Friday, January 6, 2017

News Literacy Project

There’s been a concerning juxtaposition emerging over the last few years. As adolescents and young adults increasingly turn to social media for news and information, there has been a concurrent rise in the creation and widespread distribution of fake news. Much of this fake news is, not surprisingly, spread through the intricate webs of social media, like Facebook and Twitter. Students are not, however, routinely taught how to fact-check what they see and determine what is real news and what is meant to “persuade, sell, mislead, or exploit.” 

Fake news has come a long way from those magazine ads that look like real articles but say “Advertisement” in tiny print on the top. Now, there are whole sites dedicated to producing and distributing fake news, and many of them have names modeled after legitimate publications. Have you ever heard of the Denver Post, a reputable local paper? What about the Denver Guardian – sneakily named but completely fake (it was recently shut down after the Post exposed it)? Do you think a fifteen-year-old could tell the difference?

A recent podcast on National Public Radio (NPR) tracked down one fake news mogul and found out some very interesting and surprising information about one of the biggest fake news distributors out there. Even though it may seem easy for some to see the red flags – the missing byline, the lack of sources, the single-outlet coverage – millions of students are currently lacking the skills they need to discern real from fake on an ever-expanding internet. And when that means that young adults show up armed at local pizzerias that happened to be the unfortunate target of a fake news virus, it’s time to think about integrating fact-checking into the K-12 curriculum.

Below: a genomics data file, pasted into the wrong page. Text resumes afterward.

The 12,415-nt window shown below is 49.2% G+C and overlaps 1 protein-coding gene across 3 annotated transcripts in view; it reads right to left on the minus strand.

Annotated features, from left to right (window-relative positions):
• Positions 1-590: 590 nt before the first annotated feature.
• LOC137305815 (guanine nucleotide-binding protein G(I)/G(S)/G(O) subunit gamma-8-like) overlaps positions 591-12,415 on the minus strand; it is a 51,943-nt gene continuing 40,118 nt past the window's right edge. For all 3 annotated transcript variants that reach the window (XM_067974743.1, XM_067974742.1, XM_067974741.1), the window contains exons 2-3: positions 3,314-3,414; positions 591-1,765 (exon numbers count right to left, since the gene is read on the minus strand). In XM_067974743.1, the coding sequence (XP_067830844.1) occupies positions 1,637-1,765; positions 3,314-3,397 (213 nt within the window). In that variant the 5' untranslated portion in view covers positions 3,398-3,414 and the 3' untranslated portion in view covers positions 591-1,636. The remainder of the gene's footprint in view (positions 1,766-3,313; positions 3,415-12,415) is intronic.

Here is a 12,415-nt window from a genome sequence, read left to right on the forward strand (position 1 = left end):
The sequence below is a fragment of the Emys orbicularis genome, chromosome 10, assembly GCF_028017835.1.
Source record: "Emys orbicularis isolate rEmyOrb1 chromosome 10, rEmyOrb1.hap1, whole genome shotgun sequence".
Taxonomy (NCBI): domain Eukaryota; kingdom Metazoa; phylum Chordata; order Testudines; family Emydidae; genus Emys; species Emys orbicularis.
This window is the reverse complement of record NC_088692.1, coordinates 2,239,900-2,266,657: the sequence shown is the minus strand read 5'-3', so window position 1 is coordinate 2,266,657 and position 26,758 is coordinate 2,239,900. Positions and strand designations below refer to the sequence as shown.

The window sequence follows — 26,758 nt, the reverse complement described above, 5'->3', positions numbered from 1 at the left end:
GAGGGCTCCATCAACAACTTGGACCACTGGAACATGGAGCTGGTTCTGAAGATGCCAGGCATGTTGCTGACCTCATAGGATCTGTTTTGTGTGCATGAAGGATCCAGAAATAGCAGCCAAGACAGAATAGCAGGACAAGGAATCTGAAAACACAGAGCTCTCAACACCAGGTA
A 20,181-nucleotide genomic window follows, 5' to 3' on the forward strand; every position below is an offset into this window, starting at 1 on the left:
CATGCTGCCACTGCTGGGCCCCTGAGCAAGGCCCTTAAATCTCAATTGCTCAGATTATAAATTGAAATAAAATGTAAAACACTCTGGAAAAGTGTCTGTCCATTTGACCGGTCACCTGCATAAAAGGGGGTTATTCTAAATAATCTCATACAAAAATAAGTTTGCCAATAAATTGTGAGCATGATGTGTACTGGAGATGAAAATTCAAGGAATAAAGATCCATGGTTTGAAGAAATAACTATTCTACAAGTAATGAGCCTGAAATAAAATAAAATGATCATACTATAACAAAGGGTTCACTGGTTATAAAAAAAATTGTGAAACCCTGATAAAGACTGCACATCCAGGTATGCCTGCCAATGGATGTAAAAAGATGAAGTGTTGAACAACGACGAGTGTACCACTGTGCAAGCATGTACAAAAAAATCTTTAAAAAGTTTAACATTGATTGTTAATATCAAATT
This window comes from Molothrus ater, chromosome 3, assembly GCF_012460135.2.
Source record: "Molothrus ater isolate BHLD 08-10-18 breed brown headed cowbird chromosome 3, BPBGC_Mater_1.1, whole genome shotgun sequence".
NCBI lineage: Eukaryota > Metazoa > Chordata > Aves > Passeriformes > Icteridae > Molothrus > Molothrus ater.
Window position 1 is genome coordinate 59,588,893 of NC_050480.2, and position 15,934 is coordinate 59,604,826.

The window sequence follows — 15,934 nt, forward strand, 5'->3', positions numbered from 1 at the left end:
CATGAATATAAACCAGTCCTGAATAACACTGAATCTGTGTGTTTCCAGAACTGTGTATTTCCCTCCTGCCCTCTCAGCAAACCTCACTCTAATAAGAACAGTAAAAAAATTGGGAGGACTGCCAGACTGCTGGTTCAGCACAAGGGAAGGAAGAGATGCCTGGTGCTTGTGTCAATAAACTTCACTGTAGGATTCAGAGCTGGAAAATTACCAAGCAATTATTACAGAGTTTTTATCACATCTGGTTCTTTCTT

The News Literacy Project (NLP), which partners with reputable sources like The Associated Press, Los Angeles Times, and NPR, is hoping to help students change course. NLP’s education programs, including its "checkology" virtual classroom, is helping teachers, administrators, and students learn more about the rise in fake news and how to spot it. A typical three-week literacy course includes interactive lessons with journalists, student projects, and teacher-led lessons based on NLP’s curriculum. NLP believes that “knowing the standards of quality journalism empowers students as consumers and creators.” The coursework covers print, broadcast, and online reporting. Students are taught how to search for credibility, analyze primary and secondary sources, think critically about incoming information, and seek out different points of view. In the age of the echo chamber, where we typically surround ourselves with news that fits our own values and beliefs, learning to seek out valid, reputable sources that disagree with our own ideas is increasingly crucial.

We think The News Literacy Project has the right idea in mind, but talking about credibility with children can start with one discussion at the breakfast table. Consider sharing an age-appropriate article you’re reading with your pancakes and see if you can challenge your family to brainstorm why the article was written, what it hopes to achieve, and who it includes as credible sources. Then practice finding the holes, and see if you and your family can fill those holes with other credible information. Learning how to integrate lots of sources to get the full picture is a useful skill not just for reading the news, but also for navigating the complicated social world of childhood and adolescence.

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